Academy Medical Services Manager Presents At An International Olympic Committee World Conference

RANGERS’ Academy Medical Services Manager, Olivier Materne, is preparing to present at an International Olympic Committee World Conference next week.

The conference will focus on the prevention of injury and illness in sport as speakers from across the world gather for three-days from November 25 until November 27.

Held in Monaco, the event is the premier and biggest international conference for those interested in clinical aspects of sports and exercise medicine.

Olivier will present twice, firstly on the survival analysis of lower-limb injuries in youth elite football, before another focusing on attacking injuries from an epidemiological and clinical perspective in youth elite football.

Speaking ahead of the conference, he said: “I am really looking forward to it, the conference is big but sports medicine is quite a small world. It is always the same people that you meet and it has almost been two years without an international conference in our area - this is the first big one after Coronavirus.

“I'm not only looking forward to the presentations because it is a fantastic conference, but to meet some people again face-to-face. I have a couple of meetings organised to discuss potential projects or ideas and to share things because that is what it is all about, sharing ideas and being together.

Over his two presentations Olivier will cover how growth and skeletal maturation can impact young footballers, as well as how to deal with growth-related injuries.

He continued: “My first presentation will provide some figures on some research work I have done. There are some players who can be advanced in their skeletal maturation and some players can be late and there's data on how their growth impacts the type of injuries.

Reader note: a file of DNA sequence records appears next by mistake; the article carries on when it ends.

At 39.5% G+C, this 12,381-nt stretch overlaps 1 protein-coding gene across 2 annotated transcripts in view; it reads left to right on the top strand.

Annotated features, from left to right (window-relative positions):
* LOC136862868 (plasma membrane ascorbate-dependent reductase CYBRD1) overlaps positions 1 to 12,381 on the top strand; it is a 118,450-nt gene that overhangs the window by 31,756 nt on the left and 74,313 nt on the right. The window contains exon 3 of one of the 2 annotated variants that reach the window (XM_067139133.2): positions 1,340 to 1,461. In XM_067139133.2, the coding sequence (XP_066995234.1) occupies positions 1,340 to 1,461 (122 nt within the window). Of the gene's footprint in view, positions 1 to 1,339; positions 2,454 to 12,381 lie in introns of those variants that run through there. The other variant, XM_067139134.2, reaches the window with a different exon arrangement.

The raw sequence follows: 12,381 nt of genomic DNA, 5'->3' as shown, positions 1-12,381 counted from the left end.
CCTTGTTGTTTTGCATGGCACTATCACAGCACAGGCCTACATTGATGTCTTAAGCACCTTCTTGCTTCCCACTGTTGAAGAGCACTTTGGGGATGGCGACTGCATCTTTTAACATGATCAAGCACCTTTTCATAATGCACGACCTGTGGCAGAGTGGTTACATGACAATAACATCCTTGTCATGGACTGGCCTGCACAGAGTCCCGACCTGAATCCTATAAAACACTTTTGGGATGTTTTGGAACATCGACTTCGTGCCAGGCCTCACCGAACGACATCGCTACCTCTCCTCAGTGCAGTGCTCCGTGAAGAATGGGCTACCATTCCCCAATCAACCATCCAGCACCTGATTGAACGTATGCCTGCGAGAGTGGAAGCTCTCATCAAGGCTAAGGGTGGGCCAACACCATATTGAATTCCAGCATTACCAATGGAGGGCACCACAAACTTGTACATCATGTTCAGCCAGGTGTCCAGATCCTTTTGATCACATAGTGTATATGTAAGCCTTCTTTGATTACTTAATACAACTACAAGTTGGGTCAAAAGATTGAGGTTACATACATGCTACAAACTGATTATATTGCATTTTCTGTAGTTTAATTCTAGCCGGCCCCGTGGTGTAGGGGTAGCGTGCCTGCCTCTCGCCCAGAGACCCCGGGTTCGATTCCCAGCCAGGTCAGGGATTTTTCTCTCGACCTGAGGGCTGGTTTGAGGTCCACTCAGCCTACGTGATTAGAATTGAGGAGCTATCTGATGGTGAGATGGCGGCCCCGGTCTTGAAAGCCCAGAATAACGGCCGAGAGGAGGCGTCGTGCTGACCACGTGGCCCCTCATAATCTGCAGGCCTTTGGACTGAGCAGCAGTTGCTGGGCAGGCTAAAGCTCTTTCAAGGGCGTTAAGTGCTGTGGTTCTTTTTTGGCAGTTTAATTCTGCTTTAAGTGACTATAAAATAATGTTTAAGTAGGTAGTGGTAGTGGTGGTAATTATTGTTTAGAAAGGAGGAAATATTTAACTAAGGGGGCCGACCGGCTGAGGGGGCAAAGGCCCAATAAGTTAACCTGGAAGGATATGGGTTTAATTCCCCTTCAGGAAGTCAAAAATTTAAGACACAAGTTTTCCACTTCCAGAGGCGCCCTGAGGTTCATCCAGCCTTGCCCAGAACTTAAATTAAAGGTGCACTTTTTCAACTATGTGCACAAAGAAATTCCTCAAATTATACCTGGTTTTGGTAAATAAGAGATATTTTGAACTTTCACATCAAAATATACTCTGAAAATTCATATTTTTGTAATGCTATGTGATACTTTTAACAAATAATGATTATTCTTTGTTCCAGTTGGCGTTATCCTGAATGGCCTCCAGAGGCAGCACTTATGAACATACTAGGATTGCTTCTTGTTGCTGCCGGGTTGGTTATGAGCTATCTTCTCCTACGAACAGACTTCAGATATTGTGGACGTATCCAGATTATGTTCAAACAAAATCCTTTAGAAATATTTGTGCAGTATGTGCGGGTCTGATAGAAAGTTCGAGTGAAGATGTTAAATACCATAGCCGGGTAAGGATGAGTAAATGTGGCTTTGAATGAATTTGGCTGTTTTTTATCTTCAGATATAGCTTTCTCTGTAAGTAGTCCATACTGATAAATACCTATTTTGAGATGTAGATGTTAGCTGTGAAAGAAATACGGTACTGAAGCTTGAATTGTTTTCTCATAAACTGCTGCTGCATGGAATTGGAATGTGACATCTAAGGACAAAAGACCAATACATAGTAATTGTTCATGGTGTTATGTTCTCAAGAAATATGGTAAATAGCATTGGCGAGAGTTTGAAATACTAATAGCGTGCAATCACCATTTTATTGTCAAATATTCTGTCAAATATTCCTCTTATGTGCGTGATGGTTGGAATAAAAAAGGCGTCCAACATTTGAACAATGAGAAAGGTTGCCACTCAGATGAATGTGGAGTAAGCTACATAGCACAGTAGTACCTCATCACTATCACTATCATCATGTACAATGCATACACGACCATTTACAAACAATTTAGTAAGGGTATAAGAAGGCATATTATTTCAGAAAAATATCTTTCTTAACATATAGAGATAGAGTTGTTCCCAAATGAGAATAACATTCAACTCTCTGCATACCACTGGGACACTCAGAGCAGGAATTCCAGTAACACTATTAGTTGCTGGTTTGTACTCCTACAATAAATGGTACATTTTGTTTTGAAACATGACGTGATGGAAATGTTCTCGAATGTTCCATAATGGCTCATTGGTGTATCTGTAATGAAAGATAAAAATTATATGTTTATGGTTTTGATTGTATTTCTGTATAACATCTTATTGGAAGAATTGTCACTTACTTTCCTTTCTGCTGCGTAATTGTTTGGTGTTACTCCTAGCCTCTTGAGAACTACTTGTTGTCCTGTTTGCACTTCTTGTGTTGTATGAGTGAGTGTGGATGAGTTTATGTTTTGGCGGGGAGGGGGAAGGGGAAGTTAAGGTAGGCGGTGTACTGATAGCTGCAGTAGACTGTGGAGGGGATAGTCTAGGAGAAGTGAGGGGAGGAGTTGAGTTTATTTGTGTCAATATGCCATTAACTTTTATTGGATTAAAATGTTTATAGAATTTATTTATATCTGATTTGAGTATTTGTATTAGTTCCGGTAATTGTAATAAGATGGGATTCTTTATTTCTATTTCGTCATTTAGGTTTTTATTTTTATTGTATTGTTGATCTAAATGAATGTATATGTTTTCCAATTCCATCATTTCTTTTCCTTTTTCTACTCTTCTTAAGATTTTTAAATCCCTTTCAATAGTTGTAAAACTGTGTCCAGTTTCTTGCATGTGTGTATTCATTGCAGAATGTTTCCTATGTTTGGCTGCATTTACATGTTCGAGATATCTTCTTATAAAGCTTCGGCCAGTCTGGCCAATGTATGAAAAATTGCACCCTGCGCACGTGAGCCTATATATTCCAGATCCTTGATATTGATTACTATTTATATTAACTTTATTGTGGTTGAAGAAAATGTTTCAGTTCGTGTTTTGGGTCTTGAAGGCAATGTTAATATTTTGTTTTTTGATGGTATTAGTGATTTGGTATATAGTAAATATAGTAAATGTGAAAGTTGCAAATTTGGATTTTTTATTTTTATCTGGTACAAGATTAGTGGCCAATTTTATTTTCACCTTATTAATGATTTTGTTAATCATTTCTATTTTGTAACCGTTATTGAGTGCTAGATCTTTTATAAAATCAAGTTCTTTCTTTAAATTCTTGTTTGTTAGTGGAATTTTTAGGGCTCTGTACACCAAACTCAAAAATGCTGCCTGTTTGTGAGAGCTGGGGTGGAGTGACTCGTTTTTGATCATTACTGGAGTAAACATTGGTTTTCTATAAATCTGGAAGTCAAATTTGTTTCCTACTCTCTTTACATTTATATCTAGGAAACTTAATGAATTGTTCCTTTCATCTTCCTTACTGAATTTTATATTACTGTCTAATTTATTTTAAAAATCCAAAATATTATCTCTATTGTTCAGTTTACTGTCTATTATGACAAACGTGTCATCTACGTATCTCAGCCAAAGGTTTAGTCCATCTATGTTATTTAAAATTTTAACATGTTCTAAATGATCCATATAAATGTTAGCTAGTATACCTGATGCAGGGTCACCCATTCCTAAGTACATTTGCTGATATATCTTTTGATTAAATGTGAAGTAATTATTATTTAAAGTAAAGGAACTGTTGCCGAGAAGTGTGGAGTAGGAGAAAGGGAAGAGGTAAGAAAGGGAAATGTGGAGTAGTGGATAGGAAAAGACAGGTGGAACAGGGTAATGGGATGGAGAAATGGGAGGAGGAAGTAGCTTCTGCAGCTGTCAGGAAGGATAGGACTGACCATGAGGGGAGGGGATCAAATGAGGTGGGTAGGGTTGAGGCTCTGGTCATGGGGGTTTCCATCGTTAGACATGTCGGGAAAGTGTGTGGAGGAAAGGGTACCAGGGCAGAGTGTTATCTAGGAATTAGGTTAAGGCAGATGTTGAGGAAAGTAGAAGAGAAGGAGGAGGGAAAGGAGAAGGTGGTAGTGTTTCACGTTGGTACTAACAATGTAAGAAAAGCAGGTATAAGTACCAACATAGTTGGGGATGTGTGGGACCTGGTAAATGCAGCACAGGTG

“My second presentation is a workshop, it is more practical and it is split into two parts. The first part is also based around the injury surveillance system and the recording of injury within an Academy environment. You may have a big team of physiotherapists but you have to make sure that they are all recording in the same way to have a proper data set.

“The second part is related to the clinical aspect and discusses how to reduce the risk of pitfalls or misdiagnosing injuries in young players by considering the growth plate specificities.

“The system must match the environment, so here at Rangers it is customised and other clubs may need to tweak that based on the number of staff and many other factors which need to be considered.

“From a young age players are involved in training and the training then becomes more structured and organised. As the volume of training and games increase, it is good because they need to play to develop but this evolution has become more professional and it is the same for medicine, we also need to develop the proper tools to track adequately the impact of this evolution on injuries.

“The idea is that, in youth football, the injuries evolve with the football development evolution, the trend of the injuries today are different than 15 years ago.”